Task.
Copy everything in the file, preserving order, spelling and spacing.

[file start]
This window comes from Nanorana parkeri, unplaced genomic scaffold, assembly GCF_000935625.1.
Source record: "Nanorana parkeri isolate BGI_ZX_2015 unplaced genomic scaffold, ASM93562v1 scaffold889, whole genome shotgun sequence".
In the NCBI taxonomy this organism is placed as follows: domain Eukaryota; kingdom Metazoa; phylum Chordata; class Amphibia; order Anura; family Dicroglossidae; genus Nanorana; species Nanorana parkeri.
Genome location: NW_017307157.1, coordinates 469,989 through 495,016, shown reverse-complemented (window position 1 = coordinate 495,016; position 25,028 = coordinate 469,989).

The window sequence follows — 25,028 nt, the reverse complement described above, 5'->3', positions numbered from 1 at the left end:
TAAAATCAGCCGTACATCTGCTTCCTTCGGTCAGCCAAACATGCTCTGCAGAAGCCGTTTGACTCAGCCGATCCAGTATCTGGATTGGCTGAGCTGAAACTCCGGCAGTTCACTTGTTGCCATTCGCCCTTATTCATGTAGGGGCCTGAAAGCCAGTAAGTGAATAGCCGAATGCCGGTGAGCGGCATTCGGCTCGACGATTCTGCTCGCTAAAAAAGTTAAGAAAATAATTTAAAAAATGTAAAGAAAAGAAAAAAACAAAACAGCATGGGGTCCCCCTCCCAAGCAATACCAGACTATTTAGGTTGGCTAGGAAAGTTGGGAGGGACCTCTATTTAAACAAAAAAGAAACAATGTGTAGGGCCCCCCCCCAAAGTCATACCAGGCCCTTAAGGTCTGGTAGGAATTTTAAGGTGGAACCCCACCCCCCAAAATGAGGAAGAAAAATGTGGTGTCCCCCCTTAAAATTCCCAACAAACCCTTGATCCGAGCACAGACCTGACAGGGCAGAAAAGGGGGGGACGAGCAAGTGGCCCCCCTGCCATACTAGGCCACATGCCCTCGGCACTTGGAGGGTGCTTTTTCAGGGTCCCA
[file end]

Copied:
This window comes from Nanorana parkeri, unplaced genomic scaffold, assembly GCF_000935625.1.
Source record: "Nanorana parkeri isolate BGI_ZX_2015 unplaced genomic scaffold, ASM93562v1 scaffold889, whole genome shotgun sequence".
In the NCBI taxonomy this organism is placed as follows: domain Eukaryota; kingdom Metazoa; phylum Chordata; class Amphibia; order Anura; family Dicroglossidae; genus Nanorana; species Nanorana parkeri.
Genome location: NW_017307157.1, coordinates 469,989 through 495,016, shown reverse-complemented (window position 1 = coordinate 495,016; position 25,028 = coordinate 469,989).

The window sequence follows — 25,028 nt, the reverse complement described above, 5'->3', positions numbered from 1 at the left end:
TAAAATCAGCCGTACATCTGCTTCCTTCGGTCAGCCAAACATGCTCTGCAGAAGCCGTTTGACTCAGCCGATCCAGTATCTGGATTGGCTGAGCTGAAACTCCGGCAGTTCACTTGTTGCCATTCGCCCTTATTCATGTAGGGGCCTGAAAGCCAGTAAGTGAATAGCCGAATGCCGGTGAGCGGCATTCGGCTCGACGATTCTGCTCGCTAAAAAAGTTAAGAAAATAATTTAAAAAATGTAAAGAAAAGAAAAAAACAAAACAGCATGGGGTCCCCCTCCCAAGCAATACCAGACTATTTAGGTTGGCTAGGAAAGTTGGGAGGGACCTCTATTTAAACAAAAAAGAAACAATGTGTAGGGCCCCCCCCCAAAGTCATACCAGGCCCTTAAGGTCTGGTAGGAATTTTAAGGTGGAACCCCACCCCCCAAAATGAGGAAGAAAAATGTGGTGTCCCCCCTTAAAATTCCCAACAAACCCTTGATCCGAGCACAGACCTGACAGGGCAGAAAAGGGGGGGACGAGCAAGTGGCCCCCCTGCCATACTAGGCCACATGCCCTCGGCACTTGGAGGGTGCTTTTTCAGGGTCCCA